Practice mindfulness - tips for simple at-home yoga

With the coronavirus pandemic keeping us stuck at home and everything else happening in the world right now, the need to maintain movement and mental wellness has become increasingly important. With its ability to help you achieve inner balance while getting in an at-home workout, yoga is the perfect exercise to start at home during quarantine. Yoga helps us quiet the mind and develop mindfulness. And the practice of yoga at home can help you stay focused and energized when the days seems to blur together in quarantine. 

Yoga may seem like an intimidating practice to begin at home, alone. We chatted with yoga instructors Heart Maher and Shareia Oliver who gave us some tips and inspirations from their own experiences to make starting the practice as simple as possible.

Heart Maher is a yoga instructor based in Colorado, where she specializes in vinyasa-style classes. Recently, Maher has been teaching online yoga classes over Zoom for people stuck at home during the pandemic. You can check out her classes at heartmaher.com and follow her on Instagram @heartmaher.


Shareia Oliver is a health and wellness leader who turned a career in bodybuilding and yoga teaching into a love for all things wellness. Oliver offers private yoga sessions through her website shareiaoliver.com and tips on yoga and wellness on her Instagram @shareiaoliveryoga.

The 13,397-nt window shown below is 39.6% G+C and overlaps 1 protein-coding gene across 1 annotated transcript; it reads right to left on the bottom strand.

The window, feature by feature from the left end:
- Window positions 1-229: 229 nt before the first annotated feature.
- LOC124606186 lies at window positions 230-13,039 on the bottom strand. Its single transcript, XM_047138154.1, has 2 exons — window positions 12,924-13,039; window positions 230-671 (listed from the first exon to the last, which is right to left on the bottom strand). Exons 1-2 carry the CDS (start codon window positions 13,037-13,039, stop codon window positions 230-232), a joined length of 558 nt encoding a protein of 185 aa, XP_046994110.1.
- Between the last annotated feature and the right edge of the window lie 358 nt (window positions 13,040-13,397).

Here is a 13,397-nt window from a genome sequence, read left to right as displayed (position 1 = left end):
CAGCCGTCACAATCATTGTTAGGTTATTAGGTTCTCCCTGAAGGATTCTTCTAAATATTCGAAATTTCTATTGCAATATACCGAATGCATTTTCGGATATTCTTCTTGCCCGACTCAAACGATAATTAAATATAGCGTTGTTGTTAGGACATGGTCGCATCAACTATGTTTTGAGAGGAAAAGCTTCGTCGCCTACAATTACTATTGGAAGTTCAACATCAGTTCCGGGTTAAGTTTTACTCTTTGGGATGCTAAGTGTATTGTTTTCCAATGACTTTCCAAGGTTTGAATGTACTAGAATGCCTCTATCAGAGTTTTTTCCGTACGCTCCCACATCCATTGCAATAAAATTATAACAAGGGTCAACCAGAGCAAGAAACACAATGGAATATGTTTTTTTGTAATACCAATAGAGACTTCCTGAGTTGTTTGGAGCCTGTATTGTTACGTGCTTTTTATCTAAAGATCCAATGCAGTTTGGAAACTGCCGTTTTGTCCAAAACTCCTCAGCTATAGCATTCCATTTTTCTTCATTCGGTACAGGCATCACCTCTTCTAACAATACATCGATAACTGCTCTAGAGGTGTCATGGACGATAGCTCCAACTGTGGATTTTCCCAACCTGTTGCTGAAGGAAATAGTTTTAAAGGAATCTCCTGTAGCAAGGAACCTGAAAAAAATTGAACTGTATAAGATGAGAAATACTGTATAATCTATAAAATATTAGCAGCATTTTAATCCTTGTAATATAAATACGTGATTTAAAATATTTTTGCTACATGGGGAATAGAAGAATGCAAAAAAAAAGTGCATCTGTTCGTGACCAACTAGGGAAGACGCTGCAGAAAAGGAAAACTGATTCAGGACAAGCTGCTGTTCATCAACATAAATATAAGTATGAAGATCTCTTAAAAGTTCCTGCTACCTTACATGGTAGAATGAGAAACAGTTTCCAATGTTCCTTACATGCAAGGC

Could you describe your yoga journey? How did you get into yoga?

HM: I’m a Thai native but I’ve lived in American since 2003. I started yoga at the age of 37 in January 2014. I took a couple of classes, maybe one or two before, but I started to commit right at the beginning of January 2014. Then I really loved it. I want to share my experiences and how yoga transformed my body with everyone. I did my 200 hour yoga teacher training in the spring of 2016 and I started teaching right after I graduated. 

It took me a while to audition because of my English. I got rejected at first then I spent 4 months working with a speech coach and went back to audition again. It’s been challenging physically and mentally, but really fun. Right now I focus more on online teaching. I’m down to teaching a few group classes on my own on Zoom and 3-4 private clients on FaceTime weekly.

SO: I have been practicing yoga for about five to six years. The first time I ever practiced yoga was at a hot yoga studio at a local studio in Virginia and I really loved it, but from there I started doing other types of fitness activities such as bodybuilding competitions or running. But then after I got past all of that I came back to yoga. 

So, from there I started the home practice, and then I did Instagram challenges. And I think that’s where my love actually took off for yoga and I got a membership at a studio that I really loved the teacher’s teaching style. And I did that for about two years consistently. And then that’s when I looked to yoga teaching. The program that I went through is the hatha and vinyasa program. And right now I’m establishing my own online business called Shareia Oliver Yoga.

Do you have any goals or accomplishments that you’re working towards with yoga?